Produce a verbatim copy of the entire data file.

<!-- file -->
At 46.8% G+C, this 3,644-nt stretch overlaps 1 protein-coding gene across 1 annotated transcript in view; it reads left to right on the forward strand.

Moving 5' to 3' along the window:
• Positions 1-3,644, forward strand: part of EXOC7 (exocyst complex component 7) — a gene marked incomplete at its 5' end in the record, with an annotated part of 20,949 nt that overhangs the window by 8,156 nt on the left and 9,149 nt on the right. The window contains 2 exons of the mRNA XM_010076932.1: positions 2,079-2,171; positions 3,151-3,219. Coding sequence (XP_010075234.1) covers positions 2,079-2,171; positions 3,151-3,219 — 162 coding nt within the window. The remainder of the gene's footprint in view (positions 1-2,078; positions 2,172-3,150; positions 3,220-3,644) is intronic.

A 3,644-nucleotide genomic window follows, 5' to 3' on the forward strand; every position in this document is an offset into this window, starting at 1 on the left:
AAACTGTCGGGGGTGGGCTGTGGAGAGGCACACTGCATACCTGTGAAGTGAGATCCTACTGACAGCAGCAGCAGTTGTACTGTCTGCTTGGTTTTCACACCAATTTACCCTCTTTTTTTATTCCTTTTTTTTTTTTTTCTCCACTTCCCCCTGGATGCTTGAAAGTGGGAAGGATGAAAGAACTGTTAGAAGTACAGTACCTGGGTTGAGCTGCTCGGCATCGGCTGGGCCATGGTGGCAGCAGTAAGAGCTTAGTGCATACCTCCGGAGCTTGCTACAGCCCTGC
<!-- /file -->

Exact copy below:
At 46.8% G+C, this 3,644-nt stretch overlaps 1 protein-coding gene across 1 annotated transcript in view; it reads left to right on the forward strand.

Moving 5' to 3' along the window:
• Positions 1-3,644, forward strand: part of EXOC7 (exocyst complex component 7) — a gene marked incomplete at its 5' end in the record, with an annotated part of 20,949 nt that overhangs the window by 8,156 nt on the left and 9,149 nt on the right. The window contains 2 exons of the mRNA XM_010076932.1: positions 2,079-2,171; positions 3,151-3,219. Coding sequence (XP_010075234.1) covers positions 2,079-2,171; positions 3,151-3,219 — 162 coding nt within the window. The remainder of the gene's footprint in view (positions 1-2,078; positions 2,172-3,150; positions 3,220-3,644) is intronic.

A 3,644-nucleotide genomic window follows, 5' to 3' on the forward strand; every position in this document is an offset into this window, starting at 1 on the left:
AAACTGTCGGGGGTGGGCTGTGGAGAGGCACACTGCATACCTGTGAAGTGAGATCCTACTGACAGCAGCAGCAGTTGTACTGTCTGCTTGGTTTTCACACCAATTTACCCTCTTTTTTTATTCCTTTTTTTTTTTTTTCTCCACTTCCCCCTGGATGCTTGAAAGTGGGAAGGATGAAAGAACTGTTAGAAGTACAGTACCTGGGTTGAGCTGCTCGGCATCGGCTGGGCCATGGTGGCAGCAGTAAGAGCTTAGTGCATACCTCCGGAGCTTGCTACAGCCCTGC